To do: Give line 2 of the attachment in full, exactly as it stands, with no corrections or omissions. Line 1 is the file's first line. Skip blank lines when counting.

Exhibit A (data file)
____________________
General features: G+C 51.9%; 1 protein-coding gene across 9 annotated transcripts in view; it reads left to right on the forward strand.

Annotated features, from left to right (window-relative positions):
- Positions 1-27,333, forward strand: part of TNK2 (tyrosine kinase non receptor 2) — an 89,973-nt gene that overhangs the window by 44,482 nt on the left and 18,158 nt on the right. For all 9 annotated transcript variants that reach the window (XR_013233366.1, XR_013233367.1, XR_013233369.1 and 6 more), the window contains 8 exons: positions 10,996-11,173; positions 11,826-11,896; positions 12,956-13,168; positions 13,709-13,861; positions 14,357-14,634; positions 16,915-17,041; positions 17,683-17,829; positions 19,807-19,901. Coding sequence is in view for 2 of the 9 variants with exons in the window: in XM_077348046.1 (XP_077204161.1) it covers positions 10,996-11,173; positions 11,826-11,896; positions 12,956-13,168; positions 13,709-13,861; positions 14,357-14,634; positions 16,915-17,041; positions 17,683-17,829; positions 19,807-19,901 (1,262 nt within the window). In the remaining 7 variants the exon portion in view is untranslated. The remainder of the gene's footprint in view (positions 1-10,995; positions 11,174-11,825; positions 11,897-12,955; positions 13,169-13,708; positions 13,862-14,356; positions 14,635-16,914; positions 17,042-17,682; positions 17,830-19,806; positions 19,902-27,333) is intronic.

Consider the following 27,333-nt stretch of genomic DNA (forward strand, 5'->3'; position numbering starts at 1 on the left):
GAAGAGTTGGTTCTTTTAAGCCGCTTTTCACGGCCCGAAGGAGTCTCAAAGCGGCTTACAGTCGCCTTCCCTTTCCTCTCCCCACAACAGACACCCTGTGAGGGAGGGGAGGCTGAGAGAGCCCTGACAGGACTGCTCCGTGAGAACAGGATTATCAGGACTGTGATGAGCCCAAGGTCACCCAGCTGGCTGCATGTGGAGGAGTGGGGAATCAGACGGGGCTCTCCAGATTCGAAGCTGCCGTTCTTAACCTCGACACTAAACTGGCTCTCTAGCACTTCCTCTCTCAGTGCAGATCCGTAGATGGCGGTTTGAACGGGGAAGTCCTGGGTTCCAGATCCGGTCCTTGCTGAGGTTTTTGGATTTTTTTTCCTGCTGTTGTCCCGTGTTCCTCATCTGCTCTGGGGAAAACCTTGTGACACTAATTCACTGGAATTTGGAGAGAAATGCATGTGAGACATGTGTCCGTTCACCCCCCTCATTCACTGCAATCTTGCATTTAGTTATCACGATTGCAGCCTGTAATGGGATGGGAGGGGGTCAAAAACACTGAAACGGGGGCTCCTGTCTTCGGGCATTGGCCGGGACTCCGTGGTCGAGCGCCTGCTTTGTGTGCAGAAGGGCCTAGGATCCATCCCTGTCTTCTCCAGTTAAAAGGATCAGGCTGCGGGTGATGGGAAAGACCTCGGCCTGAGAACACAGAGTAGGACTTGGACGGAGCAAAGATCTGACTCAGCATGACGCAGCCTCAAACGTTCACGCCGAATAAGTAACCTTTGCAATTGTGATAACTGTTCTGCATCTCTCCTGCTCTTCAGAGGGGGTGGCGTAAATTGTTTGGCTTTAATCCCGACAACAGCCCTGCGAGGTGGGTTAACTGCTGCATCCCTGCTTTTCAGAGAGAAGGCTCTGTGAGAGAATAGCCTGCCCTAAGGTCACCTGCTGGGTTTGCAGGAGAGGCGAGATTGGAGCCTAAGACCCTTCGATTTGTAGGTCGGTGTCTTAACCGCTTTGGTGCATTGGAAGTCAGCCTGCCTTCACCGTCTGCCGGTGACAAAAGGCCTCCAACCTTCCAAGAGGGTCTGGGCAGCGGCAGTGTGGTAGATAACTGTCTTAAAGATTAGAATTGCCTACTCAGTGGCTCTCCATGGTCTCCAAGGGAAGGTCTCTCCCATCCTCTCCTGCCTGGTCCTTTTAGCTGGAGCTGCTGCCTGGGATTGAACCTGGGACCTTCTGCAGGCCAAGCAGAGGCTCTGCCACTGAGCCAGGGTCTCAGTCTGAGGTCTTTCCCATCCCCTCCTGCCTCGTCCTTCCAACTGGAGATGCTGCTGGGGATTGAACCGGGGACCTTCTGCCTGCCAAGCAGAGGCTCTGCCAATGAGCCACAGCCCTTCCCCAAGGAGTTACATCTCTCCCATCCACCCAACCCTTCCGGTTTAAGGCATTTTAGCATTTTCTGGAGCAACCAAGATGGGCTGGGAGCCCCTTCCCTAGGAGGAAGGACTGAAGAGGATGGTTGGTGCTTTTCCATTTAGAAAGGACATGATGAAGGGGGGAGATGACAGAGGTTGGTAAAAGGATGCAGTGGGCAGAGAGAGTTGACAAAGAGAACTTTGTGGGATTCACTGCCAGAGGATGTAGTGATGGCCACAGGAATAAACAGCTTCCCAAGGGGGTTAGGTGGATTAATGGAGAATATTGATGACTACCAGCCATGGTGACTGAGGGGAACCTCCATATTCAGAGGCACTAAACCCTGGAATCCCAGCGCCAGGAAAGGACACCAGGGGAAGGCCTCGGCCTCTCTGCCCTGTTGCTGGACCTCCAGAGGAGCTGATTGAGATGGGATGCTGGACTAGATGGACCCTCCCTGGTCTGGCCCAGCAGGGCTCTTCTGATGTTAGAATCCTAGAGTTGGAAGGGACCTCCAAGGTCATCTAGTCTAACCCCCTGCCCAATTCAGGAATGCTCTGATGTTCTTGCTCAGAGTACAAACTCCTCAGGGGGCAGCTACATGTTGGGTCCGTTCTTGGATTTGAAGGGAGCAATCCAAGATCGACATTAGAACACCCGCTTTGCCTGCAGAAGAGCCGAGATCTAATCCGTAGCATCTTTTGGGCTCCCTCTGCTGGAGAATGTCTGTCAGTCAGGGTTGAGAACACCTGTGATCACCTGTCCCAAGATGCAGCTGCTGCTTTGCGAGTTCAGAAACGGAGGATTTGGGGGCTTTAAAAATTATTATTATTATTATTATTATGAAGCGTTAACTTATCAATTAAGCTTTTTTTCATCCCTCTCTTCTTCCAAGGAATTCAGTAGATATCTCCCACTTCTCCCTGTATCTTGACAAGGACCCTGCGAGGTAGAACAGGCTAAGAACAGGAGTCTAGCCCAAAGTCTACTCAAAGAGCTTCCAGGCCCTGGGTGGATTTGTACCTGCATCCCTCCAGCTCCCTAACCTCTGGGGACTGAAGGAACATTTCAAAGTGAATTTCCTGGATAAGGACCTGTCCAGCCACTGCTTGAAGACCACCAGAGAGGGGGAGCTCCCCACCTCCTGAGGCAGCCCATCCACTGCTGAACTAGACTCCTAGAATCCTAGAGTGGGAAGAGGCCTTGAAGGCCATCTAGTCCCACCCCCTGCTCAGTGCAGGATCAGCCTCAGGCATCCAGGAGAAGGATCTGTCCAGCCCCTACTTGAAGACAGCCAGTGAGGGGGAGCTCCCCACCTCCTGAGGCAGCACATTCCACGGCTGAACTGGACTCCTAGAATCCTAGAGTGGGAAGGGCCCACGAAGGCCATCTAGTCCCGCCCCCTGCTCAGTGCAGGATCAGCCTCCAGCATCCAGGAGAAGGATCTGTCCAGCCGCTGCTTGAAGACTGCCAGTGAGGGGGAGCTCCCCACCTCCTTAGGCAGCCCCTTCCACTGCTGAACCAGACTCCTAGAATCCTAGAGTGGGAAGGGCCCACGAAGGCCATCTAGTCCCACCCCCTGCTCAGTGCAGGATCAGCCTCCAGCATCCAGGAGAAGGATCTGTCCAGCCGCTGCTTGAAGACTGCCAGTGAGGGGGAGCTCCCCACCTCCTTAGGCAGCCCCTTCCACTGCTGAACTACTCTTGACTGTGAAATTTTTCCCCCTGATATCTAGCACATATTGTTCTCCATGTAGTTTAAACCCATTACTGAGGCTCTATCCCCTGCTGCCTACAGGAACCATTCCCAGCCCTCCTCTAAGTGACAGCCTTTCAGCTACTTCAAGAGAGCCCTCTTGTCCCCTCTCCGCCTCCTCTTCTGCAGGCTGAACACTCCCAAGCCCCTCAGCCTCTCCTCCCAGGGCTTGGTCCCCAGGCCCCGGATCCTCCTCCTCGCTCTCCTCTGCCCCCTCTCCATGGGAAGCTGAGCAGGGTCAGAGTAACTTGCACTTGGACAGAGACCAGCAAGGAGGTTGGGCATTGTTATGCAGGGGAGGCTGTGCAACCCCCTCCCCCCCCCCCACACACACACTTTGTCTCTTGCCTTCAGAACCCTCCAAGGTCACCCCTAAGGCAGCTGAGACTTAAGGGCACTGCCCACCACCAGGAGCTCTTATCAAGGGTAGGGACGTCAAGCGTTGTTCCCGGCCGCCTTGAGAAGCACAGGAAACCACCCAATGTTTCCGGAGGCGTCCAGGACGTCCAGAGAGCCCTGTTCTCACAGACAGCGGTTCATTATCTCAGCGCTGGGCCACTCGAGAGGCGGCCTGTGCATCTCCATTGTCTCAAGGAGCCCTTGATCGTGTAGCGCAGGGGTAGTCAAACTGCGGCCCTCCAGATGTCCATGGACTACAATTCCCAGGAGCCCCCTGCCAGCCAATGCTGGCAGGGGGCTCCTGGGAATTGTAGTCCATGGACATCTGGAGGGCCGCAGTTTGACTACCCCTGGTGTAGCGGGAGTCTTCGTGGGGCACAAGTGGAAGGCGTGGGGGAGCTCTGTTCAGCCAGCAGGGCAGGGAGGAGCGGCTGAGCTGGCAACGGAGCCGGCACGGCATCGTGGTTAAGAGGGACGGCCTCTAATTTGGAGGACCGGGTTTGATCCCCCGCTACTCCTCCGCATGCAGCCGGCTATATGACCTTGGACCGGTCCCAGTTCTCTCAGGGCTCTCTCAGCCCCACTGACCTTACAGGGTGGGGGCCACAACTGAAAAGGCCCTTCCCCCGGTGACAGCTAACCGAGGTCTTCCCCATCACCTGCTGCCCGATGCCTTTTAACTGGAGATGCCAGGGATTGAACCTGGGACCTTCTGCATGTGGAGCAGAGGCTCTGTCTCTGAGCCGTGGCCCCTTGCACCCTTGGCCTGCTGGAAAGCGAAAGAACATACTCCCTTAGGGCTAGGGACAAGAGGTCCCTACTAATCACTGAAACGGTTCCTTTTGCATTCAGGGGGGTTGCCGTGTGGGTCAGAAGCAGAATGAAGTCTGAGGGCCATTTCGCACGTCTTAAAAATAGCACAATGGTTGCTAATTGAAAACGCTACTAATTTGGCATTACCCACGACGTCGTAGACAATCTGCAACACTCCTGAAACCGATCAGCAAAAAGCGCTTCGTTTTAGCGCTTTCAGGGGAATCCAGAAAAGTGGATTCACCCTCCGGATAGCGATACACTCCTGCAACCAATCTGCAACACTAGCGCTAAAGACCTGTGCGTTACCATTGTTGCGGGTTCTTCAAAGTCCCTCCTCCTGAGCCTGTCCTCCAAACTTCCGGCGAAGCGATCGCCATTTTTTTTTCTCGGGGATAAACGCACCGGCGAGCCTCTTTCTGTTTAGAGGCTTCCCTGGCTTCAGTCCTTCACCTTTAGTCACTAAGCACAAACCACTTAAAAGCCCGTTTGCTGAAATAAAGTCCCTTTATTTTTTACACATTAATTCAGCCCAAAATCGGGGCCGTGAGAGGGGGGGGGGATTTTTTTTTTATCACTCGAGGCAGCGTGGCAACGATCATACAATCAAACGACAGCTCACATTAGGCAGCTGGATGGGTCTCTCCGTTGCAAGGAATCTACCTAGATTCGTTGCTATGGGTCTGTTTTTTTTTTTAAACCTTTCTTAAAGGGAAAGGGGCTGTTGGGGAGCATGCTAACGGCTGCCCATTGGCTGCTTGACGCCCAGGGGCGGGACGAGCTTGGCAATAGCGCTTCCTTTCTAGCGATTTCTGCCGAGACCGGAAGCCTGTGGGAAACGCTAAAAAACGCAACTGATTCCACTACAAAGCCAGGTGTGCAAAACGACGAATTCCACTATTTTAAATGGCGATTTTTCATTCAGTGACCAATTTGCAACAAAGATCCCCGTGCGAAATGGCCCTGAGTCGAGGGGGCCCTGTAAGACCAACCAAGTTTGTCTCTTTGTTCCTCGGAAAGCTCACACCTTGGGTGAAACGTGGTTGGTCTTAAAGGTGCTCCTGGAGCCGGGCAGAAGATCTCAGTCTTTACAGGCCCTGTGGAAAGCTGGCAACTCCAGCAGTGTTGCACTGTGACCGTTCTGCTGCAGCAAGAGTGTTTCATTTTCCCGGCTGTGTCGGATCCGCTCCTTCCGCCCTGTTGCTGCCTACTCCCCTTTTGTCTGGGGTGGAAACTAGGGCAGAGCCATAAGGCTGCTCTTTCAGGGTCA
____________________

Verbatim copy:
Annotated features, from left to right (window-relative positions):